Attorney General of India KK Venugopal on Wednesday declined to initiate contempt proceedings against a former judge and two senior advocates for criticising the Supreme Court’s observations on suspended Bharatiya Janata Party spokesperson Nupur Sharma, Live Law reported.
An attorney general’s consent is required under the Contempt of Courts Act before the Supreme Court can hear a criminal contempt of court petition filed by a citizen.
The request was denied by Venugopal in response to a letter by advocate CR Jaya Sukin.
Sukin had sought a contempt case against former Delhi High Court judge SN Dhingra, and senior advocates Aman Lekhi and K Rama Kumar.
In his letter to the attorney general, Sukin said that the three members of the judiciary “insulted the Supreme Court and not only cast aspersions on the integrity of the top court but also attempted to scandalise the nation’s highest judiciary”, NDTV reported.
On July 1, a Supreme Court bench of Justices JB Pardiwala and Surya Kant made an oral observation that Sharma should have apologised to the country for making disparaging remarks about Prophet Mohammad. She had made the comments during a debate on Times Now television channel on May 26.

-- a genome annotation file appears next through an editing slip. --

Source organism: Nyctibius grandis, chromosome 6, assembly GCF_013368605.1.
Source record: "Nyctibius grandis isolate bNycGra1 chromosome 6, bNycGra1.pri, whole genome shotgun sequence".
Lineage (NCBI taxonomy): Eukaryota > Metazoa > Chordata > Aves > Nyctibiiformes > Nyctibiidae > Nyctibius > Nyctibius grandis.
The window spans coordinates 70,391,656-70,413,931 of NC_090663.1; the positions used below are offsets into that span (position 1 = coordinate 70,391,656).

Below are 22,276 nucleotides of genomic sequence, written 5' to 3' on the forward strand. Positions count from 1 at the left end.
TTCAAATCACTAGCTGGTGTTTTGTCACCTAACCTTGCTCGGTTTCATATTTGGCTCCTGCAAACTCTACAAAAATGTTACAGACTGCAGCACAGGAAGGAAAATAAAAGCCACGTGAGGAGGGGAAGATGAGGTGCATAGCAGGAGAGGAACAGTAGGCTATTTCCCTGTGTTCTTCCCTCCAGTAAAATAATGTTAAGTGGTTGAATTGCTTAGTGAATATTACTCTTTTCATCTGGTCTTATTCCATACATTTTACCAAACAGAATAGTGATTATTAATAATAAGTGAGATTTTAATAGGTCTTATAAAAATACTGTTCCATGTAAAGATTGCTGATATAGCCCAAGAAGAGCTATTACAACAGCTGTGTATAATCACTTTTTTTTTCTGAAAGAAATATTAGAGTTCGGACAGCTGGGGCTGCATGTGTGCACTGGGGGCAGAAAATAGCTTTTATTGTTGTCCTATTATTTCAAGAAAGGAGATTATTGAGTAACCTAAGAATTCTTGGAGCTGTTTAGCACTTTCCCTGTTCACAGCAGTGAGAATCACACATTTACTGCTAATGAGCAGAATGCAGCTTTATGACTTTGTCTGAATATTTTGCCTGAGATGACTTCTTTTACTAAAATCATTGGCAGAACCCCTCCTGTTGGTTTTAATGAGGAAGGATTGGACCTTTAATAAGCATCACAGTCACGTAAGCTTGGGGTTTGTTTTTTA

Her remarks led to a spate of violence and unrest across several parts of the country.
Sharma had approached the Supreme Court to quash multiple first information reports registered against her across the country. However, the court refused to hear the plea and asked her to approach the High Courts instead.
On July 4, a group of 115 former judges, bureaucrats and retired armed forces officials wrote an open letter to Chief Justice NV Ramana. The letter stated that the Supreme Court’s observations about Sharma were not in sync with judicial ethos. Dhingra is one of the signatories of this letter.
On Wednesday, the attorney general observed that Dhingra, Lekhi and Kumar’s criticism of the Supreme Court’s hearing was a “fair comment”, Live Law reported.
“The statements are not vituperative or abusive nor are they likely to interfere with the administration of justice by the Supreme Court of India,” Venugopal said. “It may be noted that the Supreme Court in a large number of judgments has held that fair and reasonable criticism of judicial proceedings would not constitute contempt of court.”
Venugopal said that he is not satisfied with the arguments mentioned in Sukin’s letter.
“I am not satisfied that the criticism made by the three persons named in your letter is with malice or is an attempt to impair the administration of justice, or that it was a deliberate and motivated attempt to bring down the image of the judiciary,” he noted.